By Elizabeth Howcroft and Gertrude Chavez-Dreyfuss
LONDON/NEW YORK (Reuters) - A Christie's auction of non-fungible tokens (NFTs) and physical artwork by 18-year-old transgender artist FEWOCiOUS fetched $2.16 million, Christie's said on Wednesday, the latest sign of appetite among art collectors for blockchain-based assets.
An NFT is a form of crypto asset https://www.reuters.com/article/crypto-currency-nft-idCNL4N2LE3VG which uses blockchain to record the ownership status of digital objects, such as images, videos and text. While anyone can view the item, only the buyer of an NFT has the official status of being its owner.
In an online auction called 'Hello, I'm Victor (FEWOCiOUS) and This Is My Life,' Christie's sold five lots by FEWOCiOUS, whose real name is Victor Langlois.
The five lots https://www.reuters.com/technology/christies-sell-teenagers-nft-art-about-gender-transition-2021-06-14, which drew more than 20 bidders, represent one year of Seattle-based Langlois' life as he discovered his gender identity and transitioned from female to male between the ages of 14 and 18.
Langlois is the youngest ever artist to have a sale at Christie's.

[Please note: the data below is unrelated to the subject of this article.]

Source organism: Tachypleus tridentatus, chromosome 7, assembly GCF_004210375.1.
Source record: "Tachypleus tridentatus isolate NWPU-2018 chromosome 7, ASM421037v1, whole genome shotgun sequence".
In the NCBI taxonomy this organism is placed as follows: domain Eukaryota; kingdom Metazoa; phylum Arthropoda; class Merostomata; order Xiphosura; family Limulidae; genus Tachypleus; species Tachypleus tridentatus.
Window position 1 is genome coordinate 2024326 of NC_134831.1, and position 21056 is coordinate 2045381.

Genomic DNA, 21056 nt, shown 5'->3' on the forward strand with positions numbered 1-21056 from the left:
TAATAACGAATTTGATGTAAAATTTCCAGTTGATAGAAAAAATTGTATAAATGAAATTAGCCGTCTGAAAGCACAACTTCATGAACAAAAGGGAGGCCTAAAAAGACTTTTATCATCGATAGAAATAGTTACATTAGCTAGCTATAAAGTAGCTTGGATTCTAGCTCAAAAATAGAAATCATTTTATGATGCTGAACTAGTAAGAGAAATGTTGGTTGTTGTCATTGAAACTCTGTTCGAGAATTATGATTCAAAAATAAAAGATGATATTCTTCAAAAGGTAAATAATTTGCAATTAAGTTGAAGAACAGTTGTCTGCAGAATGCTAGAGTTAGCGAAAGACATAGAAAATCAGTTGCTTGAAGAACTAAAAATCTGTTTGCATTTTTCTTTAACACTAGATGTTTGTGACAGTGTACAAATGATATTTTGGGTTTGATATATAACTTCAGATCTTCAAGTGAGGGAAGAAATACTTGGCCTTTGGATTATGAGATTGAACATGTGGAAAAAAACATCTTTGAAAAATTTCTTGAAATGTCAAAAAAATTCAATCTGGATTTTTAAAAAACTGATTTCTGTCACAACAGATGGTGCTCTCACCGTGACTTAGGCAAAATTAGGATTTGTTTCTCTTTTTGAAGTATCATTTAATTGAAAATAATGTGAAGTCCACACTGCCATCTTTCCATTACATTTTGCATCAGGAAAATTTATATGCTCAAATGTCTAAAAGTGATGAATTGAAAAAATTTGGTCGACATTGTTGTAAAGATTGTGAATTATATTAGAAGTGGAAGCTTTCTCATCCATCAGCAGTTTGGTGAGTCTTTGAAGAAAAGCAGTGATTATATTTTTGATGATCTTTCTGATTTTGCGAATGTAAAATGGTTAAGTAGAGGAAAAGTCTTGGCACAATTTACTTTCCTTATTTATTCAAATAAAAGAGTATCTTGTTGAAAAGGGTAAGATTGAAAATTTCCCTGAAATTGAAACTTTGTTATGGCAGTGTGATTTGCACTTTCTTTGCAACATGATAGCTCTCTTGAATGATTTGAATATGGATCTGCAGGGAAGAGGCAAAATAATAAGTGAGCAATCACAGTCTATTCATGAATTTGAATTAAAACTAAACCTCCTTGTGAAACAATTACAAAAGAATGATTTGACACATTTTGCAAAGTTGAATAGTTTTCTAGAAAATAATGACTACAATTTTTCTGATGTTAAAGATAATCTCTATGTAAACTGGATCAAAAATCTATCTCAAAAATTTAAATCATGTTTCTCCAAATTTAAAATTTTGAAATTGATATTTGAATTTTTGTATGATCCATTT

Each lot consists of a video artwork which exists in digital form only, sold as an NFT, a set of doodles, drawings and journal entries from the corresponding year in both physical and NFT form, as well as a physical-only painting.
"I feel like, a lot of times, trans voices aren't heard or aren't as respected, so to have my platform to say 'hey look, this is my life and look at what we're doing' – it means the world," Langlois said in an interview.
The sale was the latest in a series https://www.reuters.com/article/us-auction-christie-s-nft/digital-only-artwork-fetches-nearly-70-million-at-christies-idUSKBN2B3275 of moves by traditional auction houses to embrace NFTs, which surged in popularity in early 2021.
"I think NFTs are the future," said Langlois, who also owns cryptocurrencies.
"If you're posting your art and sharing it with the world digitally, I think to offer a way for collectors to own it as a digital asset is just the next step," he added.
(Reporting by Elizabeth Howcroft and Gertrude Chavez-Dreyfuss, Editing by Rosalba O'Brien)